Regular cannabis use may help protect hepatitis patients from developing extremely high blood pressure, diabetes, or other metabolic disorders, according to a new large-scale observational study recently published in the Journal of Clinical Medicine.
Researchers from several institutions in France conducted this new study to explore the relationship between lifetime cannabis use and common hepatitis symptoms. Chronic HCV infection can lead to many serious liver disease manifestations, including cirrhosis, cancer, and type 2 diabetes. HCV infections can also increase the risk of metabolic syndrome, increasing the risk of obesity, hypertension, and increased high-density cholesterol.
Using data from a massive French database of hepatitis patients, the researchers tracked 6,364 individuals who were infected with the Hepatitis C virus (HCV). This comprehensive database allowed the study authors to compare the incidence of metabolic disorders between patients who used cannabis and those who did not. The study focused on people with current, untreated, chronic HCV infection and excluded those who had already been cured.
The researchers discovered that patients who reported using cannabis either currently or in the past reported a lower overall number of metabolic disorders than non-users. As a whole, cannabis use was directly associated with a lower risk of hypertension, obesity, and diabetes. This relationship led researchers to conclude that cannabis use reduces the risk of developing metabolic syndrome in HCV-positive people.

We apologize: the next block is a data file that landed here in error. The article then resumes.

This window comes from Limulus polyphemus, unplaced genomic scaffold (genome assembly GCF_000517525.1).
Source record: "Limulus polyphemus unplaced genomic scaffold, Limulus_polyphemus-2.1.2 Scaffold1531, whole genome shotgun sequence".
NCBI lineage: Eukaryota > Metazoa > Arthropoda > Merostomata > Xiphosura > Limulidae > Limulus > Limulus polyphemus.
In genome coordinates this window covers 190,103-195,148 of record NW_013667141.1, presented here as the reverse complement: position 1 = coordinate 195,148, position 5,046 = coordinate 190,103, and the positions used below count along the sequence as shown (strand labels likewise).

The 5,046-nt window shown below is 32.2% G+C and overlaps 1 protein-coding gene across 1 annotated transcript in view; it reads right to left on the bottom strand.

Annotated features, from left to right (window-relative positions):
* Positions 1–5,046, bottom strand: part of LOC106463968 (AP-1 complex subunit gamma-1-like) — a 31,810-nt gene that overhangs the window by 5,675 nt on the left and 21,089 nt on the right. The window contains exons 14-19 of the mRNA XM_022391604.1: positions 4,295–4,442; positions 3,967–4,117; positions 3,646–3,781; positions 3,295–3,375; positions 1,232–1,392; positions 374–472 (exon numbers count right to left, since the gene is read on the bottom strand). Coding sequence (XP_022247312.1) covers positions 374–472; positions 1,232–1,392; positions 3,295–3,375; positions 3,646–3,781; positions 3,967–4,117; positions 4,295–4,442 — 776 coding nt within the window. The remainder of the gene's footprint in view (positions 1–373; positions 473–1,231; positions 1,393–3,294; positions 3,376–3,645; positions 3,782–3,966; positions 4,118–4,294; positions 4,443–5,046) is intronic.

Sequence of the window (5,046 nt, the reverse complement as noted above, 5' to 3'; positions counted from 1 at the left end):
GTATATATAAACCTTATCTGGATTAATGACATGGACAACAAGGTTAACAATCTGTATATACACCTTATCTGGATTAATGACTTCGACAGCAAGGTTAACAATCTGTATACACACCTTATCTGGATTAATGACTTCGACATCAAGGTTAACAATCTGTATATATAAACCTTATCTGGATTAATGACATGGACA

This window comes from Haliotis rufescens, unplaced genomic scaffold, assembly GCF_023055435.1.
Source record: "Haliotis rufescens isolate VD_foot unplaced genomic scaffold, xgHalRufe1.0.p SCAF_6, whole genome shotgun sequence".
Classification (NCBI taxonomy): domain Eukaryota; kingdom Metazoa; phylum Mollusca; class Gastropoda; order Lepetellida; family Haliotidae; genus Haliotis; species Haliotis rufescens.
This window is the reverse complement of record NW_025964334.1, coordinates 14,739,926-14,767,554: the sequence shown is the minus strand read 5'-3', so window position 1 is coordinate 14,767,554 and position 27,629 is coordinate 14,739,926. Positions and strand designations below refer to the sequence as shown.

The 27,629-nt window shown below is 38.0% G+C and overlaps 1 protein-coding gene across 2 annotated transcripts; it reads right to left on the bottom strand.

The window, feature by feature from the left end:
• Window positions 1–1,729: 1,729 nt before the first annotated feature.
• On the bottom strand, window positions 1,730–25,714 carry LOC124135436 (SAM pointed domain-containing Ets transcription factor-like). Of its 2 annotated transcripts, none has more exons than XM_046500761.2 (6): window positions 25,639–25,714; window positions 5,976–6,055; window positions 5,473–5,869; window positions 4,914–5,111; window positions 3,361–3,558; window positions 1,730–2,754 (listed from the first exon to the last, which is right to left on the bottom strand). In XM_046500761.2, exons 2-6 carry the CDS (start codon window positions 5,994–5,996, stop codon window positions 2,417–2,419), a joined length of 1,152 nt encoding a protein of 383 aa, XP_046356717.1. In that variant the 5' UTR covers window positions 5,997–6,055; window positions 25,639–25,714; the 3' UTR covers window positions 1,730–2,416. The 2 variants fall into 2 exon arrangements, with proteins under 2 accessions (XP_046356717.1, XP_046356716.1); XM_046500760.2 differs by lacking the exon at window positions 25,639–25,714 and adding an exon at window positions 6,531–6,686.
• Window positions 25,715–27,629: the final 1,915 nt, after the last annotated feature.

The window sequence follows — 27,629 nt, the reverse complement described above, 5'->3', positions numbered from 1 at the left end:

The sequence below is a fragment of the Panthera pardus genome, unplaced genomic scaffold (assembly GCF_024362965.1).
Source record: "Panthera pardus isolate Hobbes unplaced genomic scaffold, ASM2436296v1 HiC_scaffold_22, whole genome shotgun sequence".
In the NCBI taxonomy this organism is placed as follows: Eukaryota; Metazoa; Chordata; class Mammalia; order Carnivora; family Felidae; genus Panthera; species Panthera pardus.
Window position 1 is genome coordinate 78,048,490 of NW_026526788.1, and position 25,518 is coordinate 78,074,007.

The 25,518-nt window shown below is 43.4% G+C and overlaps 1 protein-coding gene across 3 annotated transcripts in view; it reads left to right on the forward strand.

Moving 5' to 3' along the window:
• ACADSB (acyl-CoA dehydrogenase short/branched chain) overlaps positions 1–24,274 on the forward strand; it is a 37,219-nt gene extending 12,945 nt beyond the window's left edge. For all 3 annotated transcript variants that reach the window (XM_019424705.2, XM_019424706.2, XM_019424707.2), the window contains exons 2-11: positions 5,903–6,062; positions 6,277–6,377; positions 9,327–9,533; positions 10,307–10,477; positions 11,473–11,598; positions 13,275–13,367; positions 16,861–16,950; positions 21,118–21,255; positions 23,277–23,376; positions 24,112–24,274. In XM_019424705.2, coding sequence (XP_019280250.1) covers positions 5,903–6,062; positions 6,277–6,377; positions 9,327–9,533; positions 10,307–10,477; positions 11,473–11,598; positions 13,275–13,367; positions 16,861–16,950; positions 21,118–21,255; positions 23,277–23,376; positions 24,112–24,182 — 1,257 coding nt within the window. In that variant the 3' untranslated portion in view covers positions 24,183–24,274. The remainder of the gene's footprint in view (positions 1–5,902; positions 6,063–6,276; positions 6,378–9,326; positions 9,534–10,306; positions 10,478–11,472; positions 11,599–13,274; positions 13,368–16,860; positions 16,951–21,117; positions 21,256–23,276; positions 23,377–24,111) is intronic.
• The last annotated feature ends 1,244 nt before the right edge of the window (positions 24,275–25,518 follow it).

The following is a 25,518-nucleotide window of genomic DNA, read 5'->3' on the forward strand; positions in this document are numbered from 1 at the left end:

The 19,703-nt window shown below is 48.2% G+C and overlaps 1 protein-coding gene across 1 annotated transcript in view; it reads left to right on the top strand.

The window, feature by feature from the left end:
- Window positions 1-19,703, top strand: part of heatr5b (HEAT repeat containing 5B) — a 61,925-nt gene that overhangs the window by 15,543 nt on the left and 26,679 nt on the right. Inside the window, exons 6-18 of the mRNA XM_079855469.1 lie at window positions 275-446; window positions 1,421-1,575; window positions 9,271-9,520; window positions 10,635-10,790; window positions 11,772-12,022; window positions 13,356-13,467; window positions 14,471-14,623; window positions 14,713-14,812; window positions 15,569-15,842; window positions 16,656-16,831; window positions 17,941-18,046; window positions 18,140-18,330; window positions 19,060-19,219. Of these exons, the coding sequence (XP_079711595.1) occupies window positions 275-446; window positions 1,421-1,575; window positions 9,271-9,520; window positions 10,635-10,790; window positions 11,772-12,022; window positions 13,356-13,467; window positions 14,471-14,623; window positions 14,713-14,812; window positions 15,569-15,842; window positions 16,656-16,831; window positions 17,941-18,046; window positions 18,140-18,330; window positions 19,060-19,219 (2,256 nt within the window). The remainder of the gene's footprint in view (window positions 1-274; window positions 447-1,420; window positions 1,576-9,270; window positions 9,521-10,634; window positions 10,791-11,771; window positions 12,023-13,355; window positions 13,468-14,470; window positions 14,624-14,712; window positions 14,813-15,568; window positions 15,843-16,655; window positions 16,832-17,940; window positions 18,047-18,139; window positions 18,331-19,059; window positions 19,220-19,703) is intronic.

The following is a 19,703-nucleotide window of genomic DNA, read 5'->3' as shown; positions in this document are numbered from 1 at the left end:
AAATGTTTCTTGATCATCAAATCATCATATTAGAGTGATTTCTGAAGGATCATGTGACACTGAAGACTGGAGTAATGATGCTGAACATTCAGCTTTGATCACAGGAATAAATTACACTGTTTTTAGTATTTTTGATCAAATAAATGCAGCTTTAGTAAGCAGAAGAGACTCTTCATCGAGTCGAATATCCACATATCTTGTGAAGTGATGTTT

“In people chronically infected with HCV, cannabis use was associated with a lower risk of hypertension and a lower number of metabolic disorders,” the study authors concluded. “Post-HCV cure studies are needed to confirm these findings using longitudinal data and to test whether they translate into reduced mortality in this population... Future research should also explore the biological mechanisms underlying these potential benefits of cannabis use, and test whether they translate into reduced mortality in this population.”
Because the study is purely observational, researchers could not discover exactly why hepatitis patients who used cannabis were less likely to experience metabolic disorders. Several previous studies have found that cannabis users are less likely to be obese than non-users. Still, the present study determined that the obesity-fighting effects of cannabis alone do not fully account for the reduced risk of metabolic illness.
Instead, the study authors suggest that the anti-inflammatory powers of cannabis may help block the onset of metabolic symptoms. “As cannabis and cannabinoids possess anti-inflammatory properties, and given that chronic inflammation is closely related to the onset of metabolic disorders, we hypothesize that cannabis use lowers the risk of metabolic disorders partly through a decrease in chronic inflammation,” the researchers wrote.
An earlier study by the same crew of researchers also found that HCV patients who used cannabis were less likely to be obese and had a lower risk of developing diabetes. Other studies suggest that these findings may also have relevance to people who don't have hepatitis. One recent study found that women who get high on the regular are less likely to become diabetic, and earlier research reports that THCV (tetrahydrocannabivarin) and CBM (cannabimovone), two non-psychoactive cannabinoids, could also help regulate blood sugar levels in people with diabetes.